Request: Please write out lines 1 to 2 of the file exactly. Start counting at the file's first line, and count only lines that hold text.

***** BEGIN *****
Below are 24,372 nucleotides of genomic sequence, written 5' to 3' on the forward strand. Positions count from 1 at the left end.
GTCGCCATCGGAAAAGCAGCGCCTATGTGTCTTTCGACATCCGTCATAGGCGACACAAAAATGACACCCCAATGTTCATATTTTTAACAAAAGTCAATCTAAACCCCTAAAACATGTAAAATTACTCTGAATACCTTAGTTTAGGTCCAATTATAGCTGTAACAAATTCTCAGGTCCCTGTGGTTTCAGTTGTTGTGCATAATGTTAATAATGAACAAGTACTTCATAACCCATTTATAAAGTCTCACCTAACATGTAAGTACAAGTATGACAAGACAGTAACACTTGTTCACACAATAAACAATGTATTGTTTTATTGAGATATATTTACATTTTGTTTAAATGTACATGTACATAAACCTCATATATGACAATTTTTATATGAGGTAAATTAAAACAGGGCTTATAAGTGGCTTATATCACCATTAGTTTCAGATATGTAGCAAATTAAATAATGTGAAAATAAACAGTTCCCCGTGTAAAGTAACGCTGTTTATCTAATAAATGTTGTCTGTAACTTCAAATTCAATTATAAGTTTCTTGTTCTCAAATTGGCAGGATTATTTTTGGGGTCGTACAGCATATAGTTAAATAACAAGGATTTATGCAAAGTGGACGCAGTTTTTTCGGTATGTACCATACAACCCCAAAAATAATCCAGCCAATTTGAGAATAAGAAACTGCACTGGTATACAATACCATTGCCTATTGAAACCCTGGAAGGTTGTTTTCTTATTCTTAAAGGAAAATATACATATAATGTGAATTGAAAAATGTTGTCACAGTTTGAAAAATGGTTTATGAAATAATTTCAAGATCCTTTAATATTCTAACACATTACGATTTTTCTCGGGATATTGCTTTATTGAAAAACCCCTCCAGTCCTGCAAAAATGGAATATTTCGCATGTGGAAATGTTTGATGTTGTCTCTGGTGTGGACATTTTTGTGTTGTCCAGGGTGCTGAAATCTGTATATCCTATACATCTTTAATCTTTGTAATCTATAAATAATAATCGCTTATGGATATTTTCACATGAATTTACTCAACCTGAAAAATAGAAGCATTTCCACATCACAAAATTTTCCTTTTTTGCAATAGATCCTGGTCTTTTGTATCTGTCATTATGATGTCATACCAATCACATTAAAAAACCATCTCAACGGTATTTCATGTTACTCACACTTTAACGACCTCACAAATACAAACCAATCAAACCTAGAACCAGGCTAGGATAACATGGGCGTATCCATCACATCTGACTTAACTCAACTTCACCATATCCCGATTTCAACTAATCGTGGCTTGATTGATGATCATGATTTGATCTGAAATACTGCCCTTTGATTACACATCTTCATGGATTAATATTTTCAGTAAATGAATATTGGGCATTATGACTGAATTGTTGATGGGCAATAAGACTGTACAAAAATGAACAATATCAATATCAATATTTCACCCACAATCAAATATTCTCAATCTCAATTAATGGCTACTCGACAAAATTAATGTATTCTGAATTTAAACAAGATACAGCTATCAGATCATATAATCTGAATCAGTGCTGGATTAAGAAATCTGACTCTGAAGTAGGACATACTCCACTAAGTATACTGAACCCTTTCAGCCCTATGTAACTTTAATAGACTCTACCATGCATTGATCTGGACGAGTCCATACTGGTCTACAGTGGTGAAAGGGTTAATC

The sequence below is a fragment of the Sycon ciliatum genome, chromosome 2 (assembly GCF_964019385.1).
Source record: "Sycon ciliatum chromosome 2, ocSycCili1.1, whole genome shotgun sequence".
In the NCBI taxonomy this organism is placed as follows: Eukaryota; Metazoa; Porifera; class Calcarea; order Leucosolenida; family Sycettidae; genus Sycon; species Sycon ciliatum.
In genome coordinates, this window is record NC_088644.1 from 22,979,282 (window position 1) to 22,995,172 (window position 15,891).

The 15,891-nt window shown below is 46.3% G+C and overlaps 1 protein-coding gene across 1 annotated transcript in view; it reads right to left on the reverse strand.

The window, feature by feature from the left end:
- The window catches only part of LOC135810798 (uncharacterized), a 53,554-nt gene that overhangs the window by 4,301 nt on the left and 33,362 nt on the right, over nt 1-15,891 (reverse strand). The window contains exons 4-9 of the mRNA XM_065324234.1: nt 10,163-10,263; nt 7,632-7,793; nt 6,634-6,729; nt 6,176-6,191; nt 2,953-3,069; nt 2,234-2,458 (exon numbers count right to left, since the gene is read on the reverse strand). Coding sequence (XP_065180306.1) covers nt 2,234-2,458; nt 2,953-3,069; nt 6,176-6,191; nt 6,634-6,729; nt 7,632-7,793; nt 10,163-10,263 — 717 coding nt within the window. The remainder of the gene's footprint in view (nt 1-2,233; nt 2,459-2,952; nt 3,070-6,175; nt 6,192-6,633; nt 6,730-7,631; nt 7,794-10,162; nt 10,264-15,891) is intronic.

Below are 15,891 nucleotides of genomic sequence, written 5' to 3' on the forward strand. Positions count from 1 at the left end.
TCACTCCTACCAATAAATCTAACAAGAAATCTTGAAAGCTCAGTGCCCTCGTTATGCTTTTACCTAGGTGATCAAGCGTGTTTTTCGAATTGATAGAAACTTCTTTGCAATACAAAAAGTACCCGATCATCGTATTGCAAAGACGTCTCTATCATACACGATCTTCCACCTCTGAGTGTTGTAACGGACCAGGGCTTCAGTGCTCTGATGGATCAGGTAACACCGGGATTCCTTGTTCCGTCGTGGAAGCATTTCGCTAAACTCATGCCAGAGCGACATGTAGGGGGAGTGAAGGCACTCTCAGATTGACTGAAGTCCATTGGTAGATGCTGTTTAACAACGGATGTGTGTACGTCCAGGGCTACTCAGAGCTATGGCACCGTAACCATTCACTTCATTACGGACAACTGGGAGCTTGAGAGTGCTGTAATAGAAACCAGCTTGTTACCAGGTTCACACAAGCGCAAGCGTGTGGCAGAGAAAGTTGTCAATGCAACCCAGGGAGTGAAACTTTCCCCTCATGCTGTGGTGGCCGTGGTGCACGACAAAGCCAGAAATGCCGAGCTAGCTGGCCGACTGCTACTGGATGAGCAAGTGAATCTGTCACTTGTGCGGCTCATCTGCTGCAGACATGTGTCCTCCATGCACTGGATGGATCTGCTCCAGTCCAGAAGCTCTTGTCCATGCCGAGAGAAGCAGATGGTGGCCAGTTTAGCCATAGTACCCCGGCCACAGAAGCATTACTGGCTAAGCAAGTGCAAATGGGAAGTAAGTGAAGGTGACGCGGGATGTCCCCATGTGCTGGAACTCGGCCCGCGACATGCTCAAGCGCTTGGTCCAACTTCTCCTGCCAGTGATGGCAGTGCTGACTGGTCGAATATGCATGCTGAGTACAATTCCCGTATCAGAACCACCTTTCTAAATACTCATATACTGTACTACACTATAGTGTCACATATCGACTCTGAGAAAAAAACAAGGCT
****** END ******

Below are 24,372 nucleotides of genomic sequence, written 5' to 3' on the forward strand. Positions count from 1 at the left end.
GTCGCCATCGGAAAAGCAGCGCCTATGTGTCTTTCGACATCCGTCATAGGCGACACAAAAATGACACCCCAATGTTCATATTTTTAACAAAAGTCAATCTAAACCCCTAAAACATGTAAAATTACTCTGAATACCTTAGTTTAGGTCCAATTATAGCTGTAACAAATTCTCAGGTCCCTGTGGTTTCAGTTGTTGTGCATAATGTTAATAATGAACAAGTACTTCATAACCCATTTATAAAGTCTCACCTAACATGTAAGTACAAGTATGACAAGACAGTAACACTTGTTCACACAATAAACAATGTATTGTTTTATTGAGATATATTTACATTTTGTTTAAATGTACATGTACATAAACCTCATATATGACAATTTTTATATGAGGTAAATTAAAACAGGGCTTATAAGTGGCTTATATCACCATTAGTTTCAGATATGTAGCAAATTAAATAATGTGAAAATAAACAGTTCCCCGTGTAAAGTAACGCTGTTTATCTAATAAATGTTGTCTGTAACTTCAAATTCAATTATAAGTTTCTTGTTCTCAAATTGGCAGGATTATTTTTGGGGTCGTACAGCATATAGTTAAATAACAAGGATTTATGCAAAGTGGACGCAGTTTTTTCGGTATGTACCATACAACCCCAAAAATAATCCAGCCAATTTGAGAATAAGAAACTGCACTGGTATACAATACCATTGCCTATTGAAACCCTGGAAGGTTGTTTTCTTATTCTTAAAGGAAAATATACATATAATGTGAATTGAAAAATGTTGTCACAGTTTGAAAAATGGTTTATGAAATAATTTCAAGATCCTTTAATATTCTAACACATTACGATTTTTCTCGGGATATTGCTTTATTGAAAAACCCCTCCAGTCCTGCAAAAATGGAATATTTCGCATGTGGAAATGTTTGATGTTGTCTCTGGTGTGGACATTTTTGTGTTGTCCAGGGTGCTGAAATCTGTATATCCTATACATCTTTAATCTTTGTAATCTATAAATAATAATCGCTTATGGATATTTTCACATGAATTTACTCAACCTGAAAAATAGAAGCATTTCCACATCACAAAATTTTCCTTTTTTGCAATAGATCCTGGTCTTTTGTATCTGTCATTATGATGTCATACCAATCACATTAAAAAACCATCTCAACGGTATTTCATGTTACTCACACTTTAACGACCTCACAAATACAAACCAATCAAACCTAGAACCAGGCTAGGATAACATGGGCGTATCCATCACATCTGACTTAACTCAACTTCACCATATCCCGATTTCAACTAATCGTGGCTTGATTGATGATCATGATTTGATCTGAAATACTGCCCTTTGATTACACATCTTCATGGATTAATATTTTCAGTAAATGAATATTGGGCATTATGACTGAATTGTTGATGGGCAATAAGACTGTACAAAAATGAACAATATCAATATCAATATTTCACCCACAATCAAATATTCTCAATCTCAATTAATGGCTACTCGACAAAATTAATGTATTCTGAATTTAAACAAGATACAGCTATCAGATCATATAATCTGAATCAGTGCTGGATTAAGAAATCTGACTCTGAAGTAGGACATACTCCACTAAGTATACTGAACCCTTTCAGCCCTATGTAACTTTAATAGACTCTACCATGCATTGATCTGGACGAGTCCATACTGGTCTACAGTGGTGAAAGGGTTAATC